• Answer to: How do I store it for a long time

    Unless there's risk of freezing it's fine to store the machine with water in the boiler. By storing it completely empty you run the risk of it being turned on and heated up while empty, and this could damage or destroy the heating element.
  • Answer to: Where do I buy parts for my barista

    partsguru.com also has parts and part diagrams, and once you locate the part number you can often google that and find many other sources for the part at varying prices.
  • Answer to: Why does water leak from the brewhead?

    If the brew head is dripping the spring in it will need to be re-tensioned, and perhaps the silicone stopper replaced. Access to these components is detailed in step 9 of the Barista Teardown. If the pump were failing you'd have less water pressure, and that usually doesn't produce more leaking.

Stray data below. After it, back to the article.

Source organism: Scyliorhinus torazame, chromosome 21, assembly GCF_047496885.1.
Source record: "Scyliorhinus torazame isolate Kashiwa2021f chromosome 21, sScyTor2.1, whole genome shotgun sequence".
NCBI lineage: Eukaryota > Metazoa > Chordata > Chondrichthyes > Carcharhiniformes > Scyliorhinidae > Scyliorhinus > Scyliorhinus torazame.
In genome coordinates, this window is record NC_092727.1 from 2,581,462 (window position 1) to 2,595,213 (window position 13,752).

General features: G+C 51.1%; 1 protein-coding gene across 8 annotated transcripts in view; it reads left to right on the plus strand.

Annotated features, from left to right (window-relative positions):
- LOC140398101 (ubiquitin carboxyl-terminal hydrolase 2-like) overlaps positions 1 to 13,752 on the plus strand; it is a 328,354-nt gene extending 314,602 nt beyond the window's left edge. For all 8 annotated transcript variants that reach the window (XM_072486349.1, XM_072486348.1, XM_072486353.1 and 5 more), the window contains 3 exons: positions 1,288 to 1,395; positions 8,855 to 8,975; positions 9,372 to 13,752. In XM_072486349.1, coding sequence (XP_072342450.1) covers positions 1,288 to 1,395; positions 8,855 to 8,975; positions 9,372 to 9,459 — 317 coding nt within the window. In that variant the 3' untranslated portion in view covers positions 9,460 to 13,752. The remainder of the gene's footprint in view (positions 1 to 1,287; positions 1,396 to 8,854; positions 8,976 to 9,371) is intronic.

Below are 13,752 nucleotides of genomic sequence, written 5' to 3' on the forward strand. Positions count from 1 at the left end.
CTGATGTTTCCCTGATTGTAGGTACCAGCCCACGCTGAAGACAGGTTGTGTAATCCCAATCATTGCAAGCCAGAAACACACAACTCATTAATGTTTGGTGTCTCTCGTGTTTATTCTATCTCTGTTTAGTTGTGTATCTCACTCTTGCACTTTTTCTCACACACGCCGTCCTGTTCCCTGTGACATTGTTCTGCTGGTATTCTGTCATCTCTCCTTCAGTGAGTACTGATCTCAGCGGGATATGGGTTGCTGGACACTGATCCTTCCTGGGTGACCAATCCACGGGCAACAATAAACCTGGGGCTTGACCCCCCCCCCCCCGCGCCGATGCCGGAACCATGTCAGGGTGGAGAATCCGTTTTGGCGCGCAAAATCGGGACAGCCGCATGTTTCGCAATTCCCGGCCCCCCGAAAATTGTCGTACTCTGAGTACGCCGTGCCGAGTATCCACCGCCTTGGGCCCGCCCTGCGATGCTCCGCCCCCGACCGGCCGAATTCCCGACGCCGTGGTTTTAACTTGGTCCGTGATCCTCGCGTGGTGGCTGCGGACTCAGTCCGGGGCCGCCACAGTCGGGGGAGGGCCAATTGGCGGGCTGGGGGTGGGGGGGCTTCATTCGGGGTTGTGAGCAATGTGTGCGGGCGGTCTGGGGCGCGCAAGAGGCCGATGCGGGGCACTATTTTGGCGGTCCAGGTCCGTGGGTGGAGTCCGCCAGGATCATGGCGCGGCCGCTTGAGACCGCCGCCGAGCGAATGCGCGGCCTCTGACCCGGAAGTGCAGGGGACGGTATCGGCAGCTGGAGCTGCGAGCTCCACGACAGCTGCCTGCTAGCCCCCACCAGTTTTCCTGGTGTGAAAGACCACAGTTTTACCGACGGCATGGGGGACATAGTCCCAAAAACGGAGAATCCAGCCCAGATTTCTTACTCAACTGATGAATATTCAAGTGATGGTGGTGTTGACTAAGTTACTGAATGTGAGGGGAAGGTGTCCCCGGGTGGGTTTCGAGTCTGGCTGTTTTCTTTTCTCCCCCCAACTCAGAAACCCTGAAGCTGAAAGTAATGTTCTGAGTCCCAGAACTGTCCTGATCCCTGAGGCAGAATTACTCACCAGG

• Starbucks Barista Teardown

    If the screw head is completely stripped out, as a last resort you can pry up one side of the brew screen with a flat blade screwdriver and turn the screen itself with a pair of pliers. This will usually turn the screw as well, and once it's out you can either re-flatten the screen or just replace it with a new one.

  • Starbucks Barista Teardown

    Edie, that part should unscrew from the bottom of the boiler; taking the boiler apart won't gain you any more access to it then you already have. It's designed to come out so you won't mess anything up removing and replacing it, but make sure you don't lose the spring and nipple that are inside it. They are vital to keep the brew head from dripping.

  • Starbucks Barista Teardown